Let’s start with the obvious
Cute canals and waterways
The canals of Bruges & Ghent
The canals of Bruges & Ghent
I spent considerable time debating whether or not I wanted to share the story of our proposal on this blog. The trend these days towards elaborate, pay-a-professional-photographer-to-capture-the-moment engagements is just not me and E, and not how it happened. Not that there’s anything wrong with those proposals! But, we didn’t have anyone following us waiting for the moment, it didn’t happen in front of a crowd, and in fact, we didn’t really take any pictures until the next day.
Still, it was such a great day–full of so many wonderful, Venetian-and-Italian moments, in addition to the proposal, that I couldn’t resist sharing a little bit of it with you.
It was our third day in Venice, and I was well smitten with the city at this point. I defy you to not be in awe the minute you see Venice from a distance, and if not then, the minute you step out of the train station and hop into a water bus. The day before, we’d traveled to the charming little islands of Murano and Burano, and I was ready for another full day in Venice.
We started the day off with the fantastic breakfast offered at our hotel, the Hotel Bel Sito. While we didn’t have the most comfortable bed (and our room was small, albeit charming) the breakfast at this hotel inspires me to recommend it to you. Endless coffee, served in a silver pot! Panna cotta! Fresh yogurt! At least three varieties of eggs! So much bread! I think my favorite thing about Italy was the food–I can only name one “bad” meal and even that one was just not that terrible.
After our glorious breakfast, we headed out to explore. I purposefully did not do extensive research on Venice, mostly because I didn’t have time. I still found many things for us to do and see, because I’m anal like that, but I knew we also needed the time to relax. While it may seem like I bounce around Europe traveling, my teaching schedule is actually quite grueling! And Venice is the perfect place to explore yet relax.
So, we wandered. We started with a long, leisurely boat trip in a water bus (a great way for a self-guided tour!). We stopped in for a slice of our favorite pizza, had some gelato, wandered by endless charming alleys, visited the famous Bridge of Sighs…then went home and took a nap. It was our vacation, after all.
After our nap, per Margo’s recommendation, we wandered over to the Rialto Bridge for sunset and the photographer’s dream, blue hour. The actual Rialto Bridge was a little more crowded than I would have liked, but we found some steps right on the Grand Canal which were a perfect viewing platform.
After the sunset, we went to Da Mamo (which Margo also recommends–that woman is a star!) and had an incredible, incredible meal. We snuck in just at opening, around 7PM, because we hadn’t made reservations. We grabbed a table and about three minutes later, the place was packed and there was a line–being grandparents who need to eat by 7PM pays off sometimes ;).
The meal was honestly one of the best of my life, and we had so much fun sampling everything we could think of. We ended with the most glorious tiramisu I have ever had (those ITALIANS! THEY KNOW FOOD!).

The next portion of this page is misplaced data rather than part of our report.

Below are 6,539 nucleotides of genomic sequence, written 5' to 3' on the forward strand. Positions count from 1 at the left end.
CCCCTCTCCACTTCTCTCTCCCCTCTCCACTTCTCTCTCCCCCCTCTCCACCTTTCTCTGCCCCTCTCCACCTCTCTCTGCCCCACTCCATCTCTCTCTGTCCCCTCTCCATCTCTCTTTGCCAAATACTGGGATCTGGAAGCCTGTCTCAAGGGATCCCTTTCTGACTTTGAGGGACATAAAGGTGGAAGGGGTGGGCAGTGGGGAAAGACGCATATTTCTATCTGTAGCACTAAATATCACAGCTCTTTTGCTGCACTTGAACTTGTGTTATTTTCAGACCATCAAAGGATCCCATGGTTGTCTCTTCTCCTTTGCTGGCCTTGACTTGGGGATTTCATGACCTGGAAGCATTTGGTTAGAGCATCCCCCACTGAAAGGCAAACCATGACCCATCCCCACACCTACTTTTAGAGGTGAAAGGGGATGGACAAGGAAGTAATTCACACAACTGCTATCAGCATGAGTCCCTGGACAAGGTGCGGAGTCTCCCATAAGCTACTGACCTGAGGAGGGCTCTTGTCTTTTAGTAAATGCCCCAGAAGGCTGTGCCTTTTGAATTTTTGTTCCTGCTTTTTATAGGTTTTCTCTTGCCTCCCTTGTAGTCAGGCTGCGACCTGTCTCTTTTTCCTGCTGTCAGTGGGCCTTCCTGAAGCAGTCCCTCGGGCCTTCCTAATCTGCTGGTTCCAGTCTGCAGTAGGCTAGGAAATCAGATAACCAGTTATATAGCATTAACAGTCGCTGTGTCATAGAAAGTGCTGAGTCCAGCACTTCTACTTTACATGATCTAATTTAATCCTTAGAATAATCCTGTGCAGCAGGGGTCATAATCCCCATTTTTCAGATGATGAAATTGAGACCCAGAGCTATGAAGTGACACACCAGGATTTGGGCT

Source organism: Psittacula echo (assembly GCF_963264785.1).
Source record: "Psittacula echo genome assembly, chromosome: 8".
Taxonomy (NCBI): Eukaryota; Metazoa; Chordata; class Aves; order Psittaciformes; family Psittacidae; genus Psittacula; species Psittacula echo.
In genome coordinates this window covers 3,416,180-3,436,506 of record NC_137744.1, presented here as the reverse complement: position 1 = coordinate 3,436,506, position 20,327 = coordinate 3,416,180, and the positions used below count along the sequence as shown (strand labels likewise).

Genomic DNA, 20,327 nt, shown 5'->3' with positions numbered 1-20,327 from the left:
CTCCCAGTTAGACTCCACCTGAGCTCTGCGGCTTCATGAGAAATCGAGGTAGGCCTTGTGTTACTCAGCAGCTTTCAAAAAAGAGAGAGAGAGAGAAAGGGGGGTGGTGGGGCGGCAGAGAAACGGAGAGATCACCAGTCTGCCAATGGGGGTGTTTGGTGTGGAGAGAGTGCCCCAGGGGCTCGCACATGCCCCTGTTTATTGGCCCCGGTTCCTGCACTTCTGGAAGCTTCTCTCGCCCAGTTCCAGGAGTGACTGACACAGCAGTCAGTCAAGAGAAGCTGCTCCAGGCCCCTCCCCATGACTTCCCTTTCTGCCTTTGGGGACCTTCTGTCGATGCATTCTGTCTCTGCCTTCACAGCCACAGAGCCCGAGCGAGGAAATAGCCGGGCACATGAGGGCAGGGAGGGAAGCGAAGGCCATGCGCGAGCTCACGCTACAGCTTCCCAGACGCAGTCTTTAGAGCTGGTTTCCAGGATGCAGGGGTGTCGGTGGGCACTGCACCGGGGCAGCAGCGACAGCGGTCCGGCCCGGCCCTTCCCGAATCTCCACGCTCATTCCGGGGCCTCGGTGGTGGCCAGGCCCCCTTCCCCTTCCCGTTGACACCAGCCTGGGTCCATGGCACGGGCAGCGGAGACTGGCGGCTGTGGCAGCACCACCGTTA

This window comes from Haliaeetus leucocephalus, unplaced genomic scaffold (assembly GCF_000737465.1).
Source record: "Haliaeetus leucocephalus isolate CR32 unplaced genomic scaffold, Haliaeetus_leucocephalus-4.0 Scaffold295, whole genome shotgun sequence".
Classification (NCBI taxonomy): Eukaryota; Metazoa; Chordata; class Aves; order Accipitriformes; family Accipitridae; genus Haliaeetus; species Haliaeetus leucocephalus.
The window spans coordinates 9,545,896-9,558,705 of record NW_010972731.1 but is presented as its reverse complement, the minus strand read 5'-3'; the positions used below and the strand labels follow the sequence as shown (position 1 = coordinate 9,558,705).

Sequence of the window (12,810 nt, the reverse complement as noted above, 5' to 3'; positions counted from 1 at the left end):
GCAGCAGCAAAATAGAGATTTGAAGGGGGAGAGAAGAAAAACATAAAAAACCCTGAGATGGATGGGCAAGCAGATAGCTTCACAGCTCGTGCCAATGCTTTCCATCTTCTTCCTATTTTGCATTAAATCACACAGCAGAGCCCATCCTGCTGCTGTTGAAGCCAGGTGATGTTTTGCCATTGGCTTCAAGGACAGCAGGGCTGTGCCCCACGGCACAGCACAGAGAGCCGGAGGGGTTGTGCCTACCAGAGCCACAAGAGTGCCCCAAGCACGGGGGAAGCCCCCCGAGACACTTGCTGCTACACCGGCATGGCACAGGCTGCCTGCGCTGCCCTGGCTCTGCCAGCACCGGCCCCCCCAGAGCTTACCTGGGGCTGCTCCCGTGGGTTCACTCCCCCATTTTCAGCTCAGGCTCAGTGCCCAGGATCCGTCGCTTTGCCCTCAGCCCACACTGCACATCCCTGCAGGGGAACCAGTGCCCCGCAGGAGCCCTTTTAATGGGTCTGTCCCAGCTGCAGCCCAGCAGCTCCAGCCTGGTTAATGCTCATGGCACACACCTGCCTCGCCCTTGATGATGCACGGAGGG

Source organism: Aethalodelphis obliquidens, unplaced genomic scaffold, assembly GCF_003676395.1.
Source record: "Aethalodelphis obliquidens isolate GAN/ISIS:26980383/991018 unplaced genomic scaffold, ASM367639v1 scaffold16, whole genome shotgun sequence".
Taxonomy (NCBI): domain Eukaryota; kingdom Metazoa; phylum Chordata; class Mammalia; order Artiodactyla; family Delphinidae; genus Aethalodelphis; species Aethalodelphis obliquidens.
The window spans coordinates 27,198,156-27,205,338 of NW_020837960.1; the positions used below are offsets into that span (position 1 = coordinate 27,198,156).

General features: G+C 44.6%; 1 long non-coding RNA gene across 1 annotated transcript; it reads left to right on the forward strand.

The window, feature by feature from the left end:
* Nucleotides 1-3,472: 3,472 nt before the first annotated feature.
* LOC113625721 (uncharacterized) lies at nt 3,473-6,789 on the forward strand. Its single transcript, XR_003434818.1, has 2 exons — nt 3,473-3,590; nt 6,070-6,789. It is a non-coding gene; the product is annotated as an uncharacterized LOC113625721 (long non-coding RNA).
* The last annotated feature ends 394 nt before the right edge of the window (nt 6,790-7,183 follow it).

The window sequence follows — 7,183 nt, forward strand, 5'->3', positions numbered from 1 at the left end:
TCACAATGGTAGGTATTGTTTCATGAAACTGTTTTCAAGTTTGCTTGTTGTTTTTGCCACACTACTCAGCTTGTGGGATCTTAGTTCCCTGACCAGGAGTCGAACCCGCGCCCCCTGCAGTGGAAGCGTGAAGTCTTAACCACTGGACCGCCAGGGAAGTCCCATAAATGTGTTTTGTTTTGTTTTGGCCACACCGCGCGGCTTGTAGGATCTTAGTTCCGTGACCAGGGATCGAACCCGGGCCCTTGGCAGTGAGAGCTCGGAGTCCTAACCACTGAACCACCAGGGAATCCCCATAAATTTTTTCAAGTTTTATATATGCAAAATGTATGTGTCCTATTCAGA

After this, we wandered around the empty, moon-soaked streets for awhile before ending up at a pier right by our hotel, marveling in the jewel-bright lights along the Grand Canal. There, E popped the question! It was so fun and romantic, under the moon and the stars, right by the Grand Canal, that I kind of went blank and can hardly remember the actual moment. Go figure. I will say I wasn’t completely surprised–we’ve been together for quite some time and have discussed marriage at length, plus Mr. E was acting all nervous (so cute)–but somehow, I still was completely shocked.
Afterwards, giddy, we decided we needed to celebrate. We were in Italy, in Venice, and we were engaged! Obvious.
So celebrate we did, with a glass of prosecco at the first bar we could find–one that weirdly looked like the inside of a yacht.
And that’s how we got engaged in Venice!
And now, we have a wedding date, too!
Linking up with Travel Tuesday.
Hi, I’m Fairlie, an Australian blogger who is excited to be showing all Amy’s readers a glimpse of one of my favourite places in the world – Ho Chi Minh City in Vietnam. I blog over at Feet on Foreign Lands where I tell the tales of my travels with my husband and two daughters (11 and 17 years old), as well as sharing travel-related tips, memorable moments and pre-trip reading lists for some of my favourite destinations. Come on over to my blog and say hi! Or join me for some travel-related frivolity on Facebook, Twitter or Instagram too.
Ho Chi Minh City, formerly called Saigon (and still widely referred to by this name), is the largest city in Vietnam, but it is not the capital of the country – that honour belongs to Hanoi in the North. Ho Chi Minh City (HCMC) is a rapidly developing commercial city in the semi-tropical South. It’s a city that literally never sleeps.
It’s a city of many contrasts: from luxury five-star hotels and resorts to the cheapest of backpacker lodgings or guesthouses; restaurants of a quality (and price) you could find in cities like London, Sydney or New York right through to inexpensive street stalls selling tasty morsels prepared fresh as you wait; from exclusive international brands and boutiques to the mass-produced goods available for highly negotiable prices in the theatre of the markets.
Plus, of course, there are echoes of the many past eras this city has stood through – temples, French colonial buildings and grand tree-lined boulevards, war remnants museums, and former-palaces-turned-government-buildings.
There’s something for everyone in Saigon.